Today’s Wonder of the Day was inspired by Logan. Logan Wonders, “What does a wormhole do?” Thanks for WONDERing with us, Logan!
You're sitting behind the control panel of your Star Cruiser, silently playing a game of chess against the onboard computer while it autopilots your craft to your next destination. Suddenly, your communications device emits a squawk of static followed by a plea for help.
Your mentor and oldest friend is in dire need of help, but there's a problem. It's 4.7 gazillion parsecs to his location. What can you do? Warp speed will only get you so far. To make this trip in time to save the day, you'll need a special portal to help you jump through space-time. You're going to need a wormhole.
If you're a fan of science fiction books or movies, then you've probably heard about wormholes before. They're usually depicted as tunnel-like structures that connect two points in space-time that are extremely far apart.
Wormholes thus allow nearly-instantaneous travel between two points that would otherwise take an incredibly long time to travel between through normal space. Wormholes sound like the perfect solution to covering the astronomical distances between places in our far-flung universe. But are they real?
Unfortunately, that's not an easy question to answer. What scientists do know is that wormholes like you've read about or seen in movies probably don't exist. At least, no one has ever seen any scientific evidence of such wormholes.
At this point, wormholes are purely theoretical, but the idea has been around a long time. Their existence was first theorized by Albert Einstein as part of his theory of General Relativity.
Einstein's field equations for gravity and his mathematical solutions for black holes suggested a geometric interpretation that looked like two black holes connected by a throat or tunnel called an Einstein-Rosen bridge, more commonly known now as a wormhole. Other scientists have since suggested that the entrance of a wormhole might be a black hole and the exit would be a theoretical "white" hole, but no scientists have ever found any evidence of either wormholes or "white" holes.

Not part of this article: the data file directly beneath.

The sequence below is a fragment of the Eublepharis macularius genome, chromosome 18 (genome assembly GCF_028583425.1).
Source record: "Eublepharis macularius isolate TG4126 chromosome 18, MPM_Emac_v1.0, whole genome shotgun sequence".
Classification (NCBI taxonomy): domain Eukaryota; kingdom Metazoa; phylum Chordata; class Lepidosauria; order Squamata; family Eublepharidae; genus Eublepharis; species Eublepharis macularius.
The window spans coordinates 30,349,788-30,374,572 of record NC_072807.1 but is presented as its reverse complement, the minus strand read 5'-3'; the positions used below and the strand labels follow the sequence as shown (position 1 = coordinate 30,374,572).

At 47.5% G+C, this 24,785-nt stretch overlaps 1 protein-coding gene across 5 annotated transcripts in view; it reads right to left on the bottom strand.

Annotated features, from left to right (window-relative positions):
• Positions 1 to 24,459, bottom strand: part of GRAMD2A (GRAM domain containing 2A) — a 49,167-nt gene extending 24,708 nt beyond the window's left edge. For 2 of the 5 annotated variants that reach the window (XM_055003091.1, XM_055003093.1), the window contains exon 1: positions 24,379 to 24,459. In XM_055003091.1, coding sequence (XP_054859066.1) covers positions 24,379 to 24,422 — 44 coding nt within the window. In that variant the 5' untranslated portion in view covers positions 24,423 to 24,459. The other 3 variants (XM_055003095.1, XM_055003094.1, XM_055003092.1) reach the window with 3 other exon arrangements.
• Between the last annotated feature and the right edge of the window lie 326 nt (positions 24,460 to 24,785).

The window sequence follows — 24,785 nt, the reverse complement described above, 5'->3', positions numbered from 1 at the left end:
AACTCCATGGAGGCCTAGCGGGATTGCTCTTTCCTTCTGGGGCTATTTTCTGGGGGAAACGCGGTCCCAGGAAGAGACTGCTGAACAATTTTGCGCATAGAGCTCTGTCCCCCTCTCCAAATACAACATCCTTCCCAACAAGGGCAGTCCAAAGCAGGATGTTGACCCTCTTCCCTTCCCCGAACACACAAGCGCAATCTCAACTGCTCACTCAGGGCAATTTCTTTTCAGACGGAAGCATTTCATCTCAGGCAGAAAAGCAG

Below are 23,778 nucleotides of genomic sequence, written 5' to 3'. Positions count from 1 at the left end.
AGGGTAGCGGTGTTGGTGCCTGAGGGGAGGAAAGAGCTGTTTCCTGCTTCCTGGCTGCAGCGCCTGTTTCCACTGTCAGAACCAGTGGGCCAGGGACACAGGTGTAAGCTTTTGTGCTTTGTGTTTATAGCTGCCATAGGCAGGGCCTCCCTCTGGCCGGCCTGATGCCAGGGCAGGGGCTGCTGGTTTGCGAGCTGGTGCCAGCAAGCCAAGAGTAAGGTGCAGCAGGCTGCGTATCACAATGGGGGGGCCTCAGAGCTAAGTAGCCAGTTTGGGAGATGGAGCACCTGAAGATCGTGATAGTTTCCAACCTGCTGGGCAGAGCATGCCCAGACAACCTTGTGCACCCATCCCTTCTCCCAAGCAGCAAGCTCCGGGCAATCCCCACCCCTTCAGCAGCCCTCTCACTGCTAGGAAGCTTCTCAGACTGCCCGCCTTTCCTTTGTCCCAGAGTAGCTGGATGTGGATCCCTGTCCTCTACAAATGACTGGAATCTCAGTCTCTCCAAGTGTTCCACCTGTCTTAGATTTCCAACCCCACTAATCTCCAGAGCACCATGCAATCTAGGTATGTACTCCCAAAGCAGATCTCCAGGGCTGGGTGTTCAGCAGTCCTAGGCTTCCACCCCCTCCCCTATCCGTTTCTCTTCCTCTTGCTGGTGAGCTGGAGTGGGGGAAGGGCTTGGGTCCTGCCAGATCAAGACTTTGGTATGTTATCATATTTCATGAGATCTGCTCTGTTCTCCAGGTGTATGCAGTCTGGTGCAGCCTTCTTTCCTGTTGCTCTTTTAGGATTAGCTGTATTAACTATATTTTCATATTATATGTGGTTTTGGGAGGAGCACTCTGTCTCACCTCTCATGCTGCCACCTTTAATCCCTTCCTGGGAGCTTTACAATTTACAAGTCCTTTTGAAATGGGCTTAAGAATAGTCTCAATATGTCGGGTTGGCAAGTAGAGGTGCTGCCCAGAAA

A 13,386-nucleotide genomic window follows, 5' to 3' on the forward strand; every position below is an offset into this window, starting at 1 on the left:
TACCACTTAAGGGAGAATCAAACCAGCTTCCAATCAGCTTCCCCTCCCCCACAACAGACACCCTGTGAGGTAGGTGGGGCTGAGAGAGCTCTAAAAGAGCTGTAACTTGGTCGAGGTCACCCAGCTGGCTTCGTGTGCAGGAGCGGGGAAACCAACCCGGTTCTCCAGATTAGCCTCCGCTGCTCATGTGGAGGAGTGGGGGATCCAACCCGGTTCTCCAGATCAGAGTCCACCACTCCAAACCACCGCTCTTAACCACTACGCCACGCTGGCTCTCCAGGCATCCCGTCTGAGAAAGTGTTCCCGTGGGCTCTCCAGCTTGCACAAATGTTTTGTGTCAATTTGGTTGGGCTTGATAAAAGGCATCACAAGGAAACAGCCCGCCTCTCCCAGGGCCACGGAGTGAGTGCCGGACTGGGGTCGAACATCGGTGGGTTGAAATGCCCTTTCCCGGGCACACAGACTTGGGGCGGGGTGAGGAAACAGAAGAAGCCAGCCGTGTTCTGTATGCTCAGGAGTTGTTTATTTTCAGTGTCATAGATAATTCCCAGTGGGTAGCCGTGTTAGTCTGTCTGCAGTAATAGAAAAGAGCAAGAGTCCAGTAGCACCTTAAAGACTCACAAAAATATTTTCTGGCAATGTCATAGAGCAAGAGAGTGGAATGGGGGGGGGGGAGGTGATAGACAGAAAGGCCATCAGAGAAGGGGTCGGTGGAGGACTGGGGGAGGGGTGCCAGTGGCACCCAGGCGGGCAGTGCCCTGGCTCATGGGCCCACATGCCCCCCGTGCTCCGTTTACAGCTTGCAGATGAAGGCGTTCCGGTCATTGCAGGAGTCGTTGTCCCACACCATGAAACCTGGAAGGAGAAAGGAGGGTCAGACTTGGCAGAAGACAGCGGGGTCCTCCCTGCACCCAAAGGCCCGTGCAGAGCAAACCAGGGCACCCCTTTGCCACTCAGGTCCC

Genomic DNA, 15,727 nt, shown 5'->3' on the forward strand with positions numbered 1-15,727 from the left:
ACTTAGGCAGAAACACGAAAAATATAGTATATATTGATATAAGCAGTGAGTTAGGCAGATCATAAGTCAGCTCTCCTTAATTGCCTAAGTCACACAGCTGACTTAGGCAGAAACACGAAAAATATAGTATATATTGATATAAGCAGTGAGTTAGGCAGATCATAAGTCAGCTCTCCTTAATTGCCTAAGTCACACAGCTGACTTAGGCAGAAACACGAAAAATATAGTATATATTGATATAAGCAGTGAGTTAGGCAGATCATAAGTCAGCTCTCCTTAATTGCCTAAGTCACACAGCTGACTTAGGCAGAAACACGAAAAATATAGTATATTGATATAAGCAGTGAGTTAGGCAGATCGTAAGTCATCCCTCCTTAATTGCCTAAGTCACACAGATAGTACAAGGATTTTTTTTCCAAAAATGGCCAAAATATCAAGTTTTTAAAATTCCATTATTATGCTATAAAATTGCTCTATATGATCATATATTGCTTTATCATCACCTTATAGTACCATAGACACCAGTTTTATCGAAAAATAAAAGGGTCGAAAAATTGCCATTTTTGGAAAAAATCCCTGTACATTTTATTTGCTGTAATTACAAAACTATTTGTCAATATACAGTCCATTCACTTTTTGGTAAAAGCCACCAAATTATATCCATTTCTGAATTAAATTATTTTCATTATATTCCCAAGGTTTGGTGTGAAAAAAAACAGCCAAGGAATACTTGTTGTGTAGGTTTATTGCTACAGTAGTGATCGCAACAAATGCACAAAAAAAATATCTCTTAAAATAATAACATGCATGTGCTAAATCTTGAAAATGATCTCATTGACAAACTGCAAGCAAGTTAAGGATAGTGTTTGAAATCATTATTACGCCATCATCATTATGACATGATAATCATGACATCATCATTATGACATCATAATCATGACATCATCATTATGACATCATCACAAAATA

So is it likely that scientists will discover wormholes that allow intergalactic travel in your lifetime? Unfortunately, that's highly unlikely. Some scientists believe that wormholes, if they exist at all, might only exist on a subatomic scale for fractions of a second.
Other scientists believe that wormholes don't occur naturally but might be able to be produced with something known as exotic matter. Exotic matter has negative energy density and, like wormholes themselves, is only theoretical at this point.
What if you were able to one day find a small wormhole and enlarge it with exotic matter, so that a spaceship could fit through it? Could you then travel to a faraway galaxy in the blink of an eye? Probably not. Scientists fear that inserting anything into a wormhole would cause it to destabilize and disappear, destroying the spaceship in the process!
Before you get bummed out that wormholes might not exist and traveling to a galaxy far, far away might never be possible, consider this: scientists who have studied wormholes have also noted that, by their very nature, they would also have to allow you to travel back in time.
While time travel might sound cool, just think about what effect your actions might have if you change the past. What if you traveled to the past and accidentally landed your spaceship on your grandfather? That would mean your father was never born and thus you were never born. Would you disappear immediately? Or would the universe explode? Wrap your mind around that!